A sermon by an African American priest this past Sunday, in honor of Black History Month, brought back this memory for me: June, 2006.
My husband and I were doing some exploring in the deep South, landing in Jackson, heading for a trade show in New Orleans. We ended up in Hattiesburg, Mississippi, on a Saturday night, and found a room for the night. We looked up Catholic churches in the phone book, for Sunday morning services. We found 2, with Mass times a half hour apart. We decided to go to the earlier one, called up and got street directions. In the morning, we headed out early, to allow for getting lost (as usual), but found the church easily– with 15 minutes to spare. It was a small, simple wooden church: what one would expect in a part of the country where Catholics are not numerous.
Inside it was quiet and pretty, with a table set up in the back with rosaries and missals and small statues for sale. It was still nearly empty, so we found seats, and prayed while waiting for Mass to begin. People filtered in slowly. We noticed something. All of the little statues for sale were of black saints, as was much of the artwork, and the people. In fact, we realized that we were the only white people in the building. We were greeted cordially by the people in the pews around us, and the celebration of the Mass began. It felt very comfortable and traditional and friendly. We enjoyed praying with the community and left with warm feelings towards the congregation and the town.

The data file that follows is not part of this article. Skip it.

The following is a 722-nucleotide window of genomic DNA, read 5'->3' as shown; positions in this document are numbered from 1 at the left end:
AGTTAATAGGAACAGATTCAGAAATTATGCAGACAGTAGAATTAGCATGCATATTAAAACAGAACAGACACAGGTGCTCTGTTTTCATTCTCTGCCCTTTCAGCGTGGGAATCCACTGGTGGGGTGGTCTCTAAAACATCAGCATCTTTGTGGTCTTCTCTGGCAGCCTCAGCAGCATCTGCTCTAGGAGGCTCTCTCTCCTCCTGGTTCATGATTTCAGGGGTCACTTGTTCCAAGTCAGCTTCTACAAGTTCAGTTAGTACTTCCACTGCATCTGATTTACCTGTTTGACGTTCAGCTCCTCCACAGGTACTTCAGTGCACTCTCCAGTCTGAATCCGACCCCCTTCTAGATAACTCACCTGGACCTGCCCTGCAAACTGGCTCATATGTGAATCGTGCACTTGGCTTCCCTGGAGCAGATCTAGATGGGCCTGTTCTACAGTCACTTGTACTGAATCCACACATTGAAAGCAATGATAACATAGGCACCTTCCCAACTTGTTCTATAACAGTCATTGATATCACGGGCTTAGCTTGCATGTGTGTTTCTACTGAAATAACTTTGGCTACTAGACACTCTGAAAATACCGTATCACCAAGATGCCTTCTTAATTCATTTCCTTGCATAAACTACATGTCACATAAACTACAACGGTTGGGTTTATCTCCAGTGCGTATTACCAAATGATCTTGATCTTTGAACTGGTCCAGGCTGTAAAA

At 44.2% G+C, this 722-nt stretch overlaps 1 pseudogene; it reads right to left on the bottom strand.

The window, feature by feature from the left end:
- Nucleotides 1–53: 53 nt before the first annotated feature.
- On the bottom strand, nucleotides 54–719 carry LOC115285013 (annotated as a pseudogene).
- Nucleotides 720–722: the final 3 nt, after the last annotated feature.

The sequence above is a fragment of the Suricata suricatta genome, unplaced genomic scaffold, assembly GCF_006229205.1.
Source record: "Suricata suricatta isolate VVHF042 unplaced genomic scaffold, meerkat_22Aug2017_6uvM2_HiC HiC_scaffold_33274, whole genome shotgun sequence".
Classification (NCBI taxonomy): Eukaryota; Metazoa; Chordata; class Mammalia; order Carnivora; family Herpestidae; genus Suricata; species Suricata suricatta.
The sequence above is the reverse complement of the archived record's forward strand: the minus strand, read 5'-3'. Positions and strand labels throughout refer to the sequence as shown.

We got a little lost heading back towards the highway to continue our journey, went around in a bit of a circle, and stumbled upon a second, larger church. Mass was just letting out. I recognized the name as the church which had the slightly later service. We were startled to realize that it was only perhaps a 1/4 mile from the church we had attended.
Everybody pouring out of the doors of this church was white.
The implication left us stunned. There were 2 Catholic churches here, practically side by side. One for white people, one for black people? Catholic parishes, sanctioned by the local bishop, the archbishop, the archdiocese. Ministered to by ordained priests, who preach the love and brotherhood of Jesus to the congregation. Separately. In 2006. As part of my church, proclaiming to be The Body of Christ, it makes me both angry and sorrowful to think of it.
I have never forgotten this experience. I am still troubled by it. I hope I interpreted it wrongly. I know I am naive in many ways, but nothing in my growing up in Los Angeles nor living now in Oregon, prepared me for what I saw. I expected that the Church would be at the forefront of our struggle towards justice and love for all of our neighbors. I am ashamed that our church family silently allows this to happen, that it is tolerated and tacitly accepted by some of our own brothers and sisters. I pray that the past 6 years have brought changes in Hattiesburg, but am not all that confident that it has.